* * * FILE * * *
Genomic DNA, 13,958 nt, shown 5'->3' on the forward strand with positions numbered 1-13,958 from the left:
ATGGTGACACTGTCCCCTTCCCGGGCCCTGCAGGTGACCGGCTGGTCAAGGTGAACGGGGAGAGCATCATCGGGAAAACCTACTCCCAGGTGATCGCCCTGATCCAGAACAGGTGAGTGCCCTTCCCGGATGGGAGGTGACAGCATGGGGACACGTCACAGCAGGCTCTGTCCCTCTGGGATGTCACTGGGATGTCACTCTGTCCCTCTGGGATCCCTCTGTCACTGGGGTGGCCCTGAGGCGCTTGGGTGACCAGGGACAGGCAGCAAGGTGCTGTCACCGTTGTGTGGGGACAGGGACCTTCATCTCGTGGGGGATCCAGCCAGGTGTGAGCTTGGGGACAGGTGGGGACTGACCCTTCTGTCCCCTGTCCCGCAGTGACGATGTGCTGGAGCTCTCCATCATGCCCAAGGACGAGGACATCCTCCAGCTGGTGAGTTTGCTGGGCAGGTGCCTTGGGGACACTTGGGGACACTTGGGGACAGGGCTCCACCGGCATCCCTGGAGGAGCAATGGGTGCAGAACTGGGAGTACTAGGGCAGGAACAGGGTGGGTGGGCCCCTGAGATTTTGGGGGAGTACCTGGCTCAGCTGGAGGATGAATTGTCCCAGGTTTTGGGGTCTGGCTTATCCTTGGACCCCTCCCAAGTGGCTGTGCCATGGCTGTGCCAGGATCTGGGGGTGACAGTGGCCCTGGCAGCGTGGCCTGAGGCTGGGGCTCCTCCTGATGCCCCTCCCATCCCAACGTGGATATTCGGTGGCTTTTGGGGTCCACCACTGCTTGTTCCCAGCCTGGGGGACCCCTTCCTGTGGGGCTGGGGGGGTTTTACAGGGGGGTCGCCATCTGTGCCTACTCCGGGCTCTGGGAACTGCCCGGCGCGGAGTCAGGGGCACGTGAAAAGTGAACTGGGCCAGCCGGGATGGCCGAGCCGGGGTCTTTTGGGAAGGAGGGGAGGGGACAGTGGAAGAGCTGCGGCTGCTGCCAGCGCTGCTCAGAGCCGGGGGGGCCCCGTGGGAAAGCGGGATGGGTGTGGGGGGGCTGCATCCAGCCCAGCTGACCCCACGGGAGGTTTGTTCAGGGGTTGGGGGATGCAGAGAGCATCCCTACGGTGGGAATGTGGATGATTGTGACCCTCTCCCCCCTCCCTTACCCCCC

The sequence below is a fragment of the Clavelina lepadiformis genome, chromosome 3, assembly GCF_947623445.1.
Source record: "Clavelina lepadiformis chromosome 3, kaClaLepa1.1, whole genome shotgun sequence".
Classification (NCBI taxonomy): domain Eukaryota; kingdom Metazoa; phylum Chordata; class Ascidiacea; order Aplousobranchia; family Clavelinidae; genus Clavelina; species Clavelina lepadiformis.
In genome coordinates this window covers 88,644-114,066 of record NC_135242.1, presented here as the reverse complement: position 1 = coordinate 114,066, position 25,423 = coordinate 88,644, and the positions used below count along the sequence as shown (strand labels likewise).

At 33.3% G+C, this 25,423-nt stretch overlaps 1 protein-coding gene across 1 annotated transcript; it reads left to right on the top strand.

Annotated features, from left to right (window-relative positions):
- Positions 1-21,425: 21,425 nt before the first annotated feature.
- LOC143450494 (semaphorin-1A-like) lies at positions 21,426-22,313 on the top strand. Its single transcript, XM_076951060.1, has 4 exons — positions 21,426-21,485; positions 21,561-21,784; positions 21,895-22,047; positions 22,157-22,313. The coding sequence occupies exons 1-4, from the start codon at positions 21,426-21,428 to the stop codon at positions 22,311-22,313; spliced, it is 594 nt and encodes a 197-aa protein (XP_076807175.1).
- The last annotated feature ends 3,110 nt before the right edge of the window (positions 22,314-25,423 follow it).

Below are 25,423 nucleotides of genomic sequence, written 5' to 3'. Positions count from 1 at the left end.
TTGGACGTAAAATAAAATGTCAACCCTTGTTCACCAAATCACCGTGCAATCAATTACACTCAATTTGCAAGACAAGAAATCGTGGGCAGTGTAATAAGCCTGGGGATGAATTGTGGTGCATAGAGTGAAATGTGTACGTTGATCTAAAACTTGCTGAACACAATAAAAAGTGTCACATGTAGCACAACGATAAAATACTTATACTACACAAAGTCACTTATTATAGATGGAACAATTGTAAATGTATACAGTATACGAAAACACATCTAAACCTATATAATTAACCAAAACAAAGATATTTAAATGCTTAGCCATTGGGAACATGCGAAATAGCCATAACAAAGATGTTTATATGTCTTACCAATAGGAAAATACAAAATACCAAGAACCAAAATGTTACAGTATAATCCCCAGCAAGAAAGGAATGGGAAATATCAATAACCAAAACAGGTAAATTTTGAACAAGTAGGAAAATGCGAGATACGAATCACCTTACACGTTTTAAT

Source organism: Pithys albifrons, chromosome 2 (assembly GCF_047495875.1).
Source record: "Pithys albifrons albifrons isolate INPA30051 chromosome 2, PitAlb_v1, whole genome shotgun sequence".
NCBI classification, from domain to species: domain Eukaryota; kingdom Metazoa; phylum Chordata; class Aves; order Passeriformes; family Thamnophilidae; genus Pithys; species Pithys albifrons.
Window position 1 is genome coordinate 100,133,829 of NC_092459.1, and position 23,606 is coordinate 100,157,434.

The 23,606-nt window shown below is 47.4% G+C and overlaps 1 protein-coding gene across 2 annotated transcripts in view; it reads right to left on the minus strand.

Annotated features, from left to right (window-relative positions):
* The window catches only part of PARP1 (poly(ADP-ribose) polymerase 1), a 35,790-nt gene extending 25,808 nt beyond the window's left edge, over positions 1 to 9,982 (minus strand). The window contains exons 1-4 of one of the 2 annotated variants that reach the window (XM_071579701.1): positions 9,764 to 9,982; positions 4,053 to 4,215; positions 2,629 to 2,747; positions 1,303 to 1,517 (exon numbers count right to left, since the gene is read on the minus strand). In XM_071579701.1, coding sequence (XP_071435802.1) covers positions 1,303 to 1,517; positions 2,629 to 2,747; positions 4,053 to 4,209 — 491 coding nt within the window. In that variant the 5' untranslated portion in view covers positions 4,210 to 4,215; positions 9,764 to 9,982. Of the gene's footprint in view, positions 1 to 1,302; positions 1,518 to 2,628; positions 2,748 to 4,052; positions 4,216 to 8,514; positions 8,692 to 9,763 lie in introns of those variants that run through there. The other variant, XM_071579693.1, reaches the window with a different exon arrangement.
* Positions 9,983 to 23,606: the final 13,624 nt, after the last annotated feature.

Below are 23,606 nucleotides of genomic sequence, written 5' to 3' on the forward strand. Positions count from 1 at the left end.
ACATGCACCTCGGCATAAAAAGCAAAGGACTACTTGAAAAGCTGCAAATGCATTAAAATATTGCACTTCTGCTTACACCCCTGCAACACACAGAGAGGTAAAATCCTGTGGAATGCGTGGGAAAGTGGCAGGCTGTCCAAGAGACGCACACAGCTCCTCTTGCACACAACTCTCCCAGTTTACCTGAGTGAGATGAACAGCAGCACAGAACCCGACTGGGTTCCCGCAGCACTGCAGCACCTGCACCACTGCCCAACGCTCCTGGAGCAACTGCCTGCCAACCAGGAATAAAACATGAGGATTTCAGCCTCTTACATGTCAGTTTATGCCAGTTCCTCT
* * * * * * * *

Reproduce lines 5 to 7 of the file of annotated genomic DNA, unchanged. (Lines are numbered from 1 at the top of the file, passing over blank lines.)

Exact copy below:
Classification (NCBI taxonomy): domain Eukaryota; kingdom Metazoa; phylum Chordata; class Ascidiacea; order Aplousobranchia; family Clavelinidae; genus Clavelina; species Clavelina lepadiformis.
In genome coordinates this window covers 88,644-114,066 of record NC_135242.1, presented here as the reverse complement: position 1 = coordinate 114,066, position 25,423 = coordinate 88,644, and the positions used below count along the sequence as shown (strand labels likewise).

At 33.3% G+C, this 25,423-nt stretch overlaps 1 protein-coding gene across 1 annotated transcript; it reads left to right on the top strand.